Franz Werfel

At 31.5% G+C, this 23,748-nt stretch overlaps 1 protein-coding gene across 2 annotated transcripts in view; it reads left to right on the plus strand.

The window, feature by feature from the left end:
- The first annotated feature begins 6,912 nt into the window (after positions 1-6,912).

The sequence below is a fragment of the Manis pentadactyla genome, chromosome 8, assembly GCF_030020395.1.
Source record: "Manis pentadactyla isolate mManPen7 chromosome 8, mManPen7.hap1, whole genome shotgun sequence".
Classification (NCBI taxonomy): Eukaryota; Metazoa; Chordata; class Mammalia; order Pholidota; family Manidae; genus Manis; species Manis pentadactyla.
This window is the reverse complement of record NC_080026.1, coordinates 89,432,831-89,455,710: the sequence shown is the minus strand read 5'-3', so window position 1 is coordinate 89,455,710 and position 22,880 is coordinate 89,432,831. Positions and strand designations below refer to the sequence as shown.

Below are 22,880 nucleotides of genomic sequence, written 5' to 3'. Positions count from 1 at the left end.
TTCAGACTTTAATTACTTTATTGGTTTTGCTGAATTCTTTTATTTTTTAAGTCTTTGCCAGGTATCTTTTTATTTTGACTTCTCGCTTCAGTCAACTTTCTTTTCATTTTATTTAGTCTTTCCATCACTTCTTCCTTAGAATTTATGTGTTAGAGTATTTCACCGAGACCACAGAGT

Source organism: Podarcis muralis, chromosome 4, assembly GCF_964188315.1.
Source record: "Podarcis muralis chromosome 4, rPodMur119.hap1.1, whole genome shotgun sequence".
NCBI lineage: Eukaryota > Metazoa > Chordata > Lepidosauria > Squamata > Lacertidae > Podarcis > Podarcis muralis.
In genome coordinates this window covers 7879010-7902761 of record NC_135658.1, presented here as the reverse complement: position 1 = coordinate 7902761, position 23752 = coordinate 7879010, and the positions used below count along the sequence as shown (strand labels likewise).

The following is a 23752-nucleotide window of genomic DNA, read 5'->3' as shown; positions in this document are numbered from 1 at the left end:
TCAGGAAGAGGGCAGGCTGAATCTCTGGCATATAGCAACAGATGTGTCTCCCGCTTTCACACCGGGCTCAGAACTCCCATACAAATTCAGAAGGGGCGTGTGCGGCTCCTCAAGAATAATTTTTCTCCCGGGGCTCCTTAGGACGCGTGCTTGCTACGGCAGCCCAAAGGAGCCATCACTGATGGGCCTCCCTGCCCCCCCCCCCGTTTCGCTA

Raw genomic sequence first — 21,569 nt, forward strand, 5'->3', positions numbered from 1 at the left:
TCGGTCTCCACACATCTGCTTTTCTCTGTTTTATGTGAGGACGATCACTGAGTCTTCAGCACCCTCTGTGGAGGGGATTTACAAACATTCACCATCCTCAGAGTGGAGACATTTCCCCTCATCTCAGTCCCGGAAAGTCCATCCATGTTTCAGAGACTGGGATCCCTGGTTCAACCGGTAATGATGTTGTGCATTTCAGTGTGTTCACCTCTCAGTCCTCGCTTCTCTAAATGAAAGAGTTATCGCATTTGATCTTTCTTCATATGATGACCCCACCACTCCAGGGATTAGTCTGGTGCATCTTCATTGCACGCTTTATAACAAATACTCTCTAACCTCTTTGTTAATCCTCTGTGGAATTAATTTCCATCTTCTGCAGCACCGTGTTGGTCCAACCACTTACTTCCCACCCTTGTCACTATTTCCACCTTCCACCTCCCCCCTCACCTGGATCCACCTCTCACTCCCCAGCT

by Peter Stephan Jungk. Grove Weidenfeld, $22.50. Franz Viktor Werfel (1890—1945) was born in Prague to prosperous Jewish parents who considered themselves more Austrian than Jewish, although they did see that their son received rabbinical instruction. The rabbi, who had no better success than any other teacher, may have inadvertently inspired Werfel’s lifelong interest in, and sympathy for, Christianity. Werfel escaped from school as fast as possible and took to the standard young bohemian life of late hours, café gatherings, literary arguments, and, of course, writing. His poetry soon attracted attention, and his growing reputation eventually attracted Alma Mahler-Gropius, that indefatigable wedder of geniuses. Whatever one may think of Alma—and some of Mr. Jungk’s informants thought decidedly ill of her—she stuck with Werfel, fled with him from the Nazis, and kept him busily and successfully at work until his death in Hollywood. Mr. Jungk has had to deal with four cultures—Jewish, Czech, AustroGerman, and American—two wars, and numerous distinguished authors. He has also had to set people and events into the context of their complicated times. He has done this with skill and sympathy, producing a book that portrays a living man rather than that assemblage of facts that too often passes for biography.